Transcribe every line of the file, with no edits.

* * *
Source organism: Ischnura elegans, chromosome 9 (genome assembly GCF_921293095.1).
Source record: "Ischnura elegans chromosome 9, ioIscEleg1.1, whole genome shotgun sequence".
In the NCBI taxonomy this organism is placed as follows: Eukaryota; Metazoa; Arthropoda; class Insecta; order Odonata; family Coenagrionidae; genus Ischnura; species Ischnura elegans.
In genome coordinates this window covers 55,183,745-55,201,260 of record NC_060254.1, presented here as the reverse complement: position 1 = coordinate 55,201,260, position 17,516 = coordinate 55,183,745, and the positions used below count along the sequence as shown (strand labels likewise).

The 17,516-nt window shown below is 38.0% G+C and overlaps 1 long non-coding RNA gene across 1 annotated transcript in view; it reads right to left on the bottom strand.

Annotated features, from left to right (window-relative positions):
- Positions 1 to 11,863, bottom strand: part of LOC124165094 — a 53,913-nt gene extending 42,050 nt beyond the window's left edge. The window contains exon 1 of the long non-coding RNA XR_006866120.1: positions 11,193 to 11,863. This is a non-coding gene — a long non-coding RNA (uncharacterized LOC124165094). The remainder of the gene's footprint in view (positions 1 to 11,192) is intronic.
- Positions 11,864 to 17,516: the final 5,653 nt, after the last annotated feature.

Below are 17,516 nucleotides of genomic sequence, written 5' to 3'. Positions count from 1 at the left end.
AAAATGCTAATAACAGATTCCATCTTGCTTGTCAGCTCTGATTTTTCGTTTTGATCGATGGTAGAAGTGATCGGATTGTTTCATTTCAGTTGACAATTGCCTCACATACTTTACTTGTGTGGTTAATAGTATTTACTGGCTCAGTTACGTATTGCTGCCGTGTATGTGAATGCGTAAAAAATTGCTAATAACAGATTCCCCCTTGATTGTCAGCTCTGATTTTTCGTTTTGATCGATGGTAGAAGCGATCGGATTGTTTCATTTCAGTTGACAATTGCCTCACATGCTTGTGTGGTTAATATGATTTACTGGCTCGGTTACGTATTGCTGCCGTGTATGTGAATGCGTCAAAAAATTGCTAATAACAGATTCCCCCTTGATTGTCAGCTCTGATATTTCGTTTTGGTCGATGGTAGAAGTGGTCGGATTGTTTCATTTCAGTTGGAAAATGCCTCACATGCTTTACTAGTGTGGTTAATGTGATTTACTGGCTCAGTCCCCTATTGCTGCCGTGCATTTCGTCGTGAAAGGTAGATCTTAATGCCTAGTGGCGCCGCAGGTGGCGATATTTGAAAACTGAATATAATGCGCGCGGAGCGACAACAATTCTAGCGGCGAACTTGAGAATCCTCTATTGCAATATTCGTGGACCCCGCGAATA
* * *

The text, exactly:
Source organism: Ischnura elegans, chromosome 9 (genome assembly GCF_921293095.1).
Source record: "Ischnura elegans chromosome 9, ioIscEleg1.1, whole genome shotgun sequence".
In the NCBI taxonomy this organism is placed as follows: Eukaryota; Metazoa; Arthropoda; class Insecta; order Odonata; family Coenagrionidae; genus Ischnura; species Ischnura elegans.
In genome coordinates this window covers 55,183,745-55,201,260 of record NC_060254.1, presented here as the reverse complement: position 1 = coordinate 55,201,260, position 17,516 = coordinate 55,183,745, and the positions used below count along the sequence as shown (strand labels likewise).

The 17,516-nt window shown below is 38.0% G+C and overlaps 1 long non-coding RNA gene across 1 annotated transcript in view; it reads right to left on the bottom strand.

Annotated features, from left to right (window-relative positions):
- Positions 1 to 11,863, bottom strand: part of LOC124165094 — a 53,913-nt gene extending 42,050 nt beyond the window's left edge. The window contains exon 1 of the long non-coding RNA XR_006866120.1: positions 11,193 to 11,863. This is a non-coding gene — a long non-coding RNA (uncharacterized LOC124165094). The remainder of the gene's footprint in view (positions 1 to 11,192) is intronic.
- Positions 11,864 to 17,516: the final 5,653 nt, after the last annotated feature.

Below are 17,516 nucleotides of genomic sequence, written 5' to 3'. Positions count from 1 at the left end.
AAAATGCTAATAACAGATTCCATCTTGCTTGTCAGCTCTGATTTTTCGTTTTGATCGATGGTAGAAGTGATCGGATTGTTTCATTTCAGTTGACAATTGCCTCACATACTTTACTTGTGTGGTTAATAGTATTTACTGGCTCAGTTACGTATTGCTGCCGTGTATGTGAATGCGTAAAAAATTGCTAATAACAGATTCCCCCTTGATTGTCAGCTCTGATTTTTCGTTTTGATCGATGGTAGAAGCGATCGGATTGTTTCATTTCAGTTGACAATTGCCTCACATGCTTGTGTGGTTAATATGATTTACTGGCTCGGTTACGTATTGCTGCCGTGTATGTGAATGCGTCAAAAAATTGCTAATAACAGATTCCCCCTTGATTGTCAGCTCTGATATTTCGTTTTGGTCGATGGTAGAAGTGGTCGGATTGTTTCATTTCAGTTGGAAAATGCCTCACATGCTTTACTAGTGTGGTTAATGTGATTTACTGGCTCAGTCCCCTATTGCTGCCGTGCATTTCGTCGTGAAAGGTAGATCTTAATGCCTAGTGGCGCCGCAGGTGGCGATATTTGAAAACTGAATATAATGCGCGCGGAGCGACAACAATTCTAGCGGCGAACTTGAGAATCCTCTATTGCAATATTCGTGGACCCCGCGAATA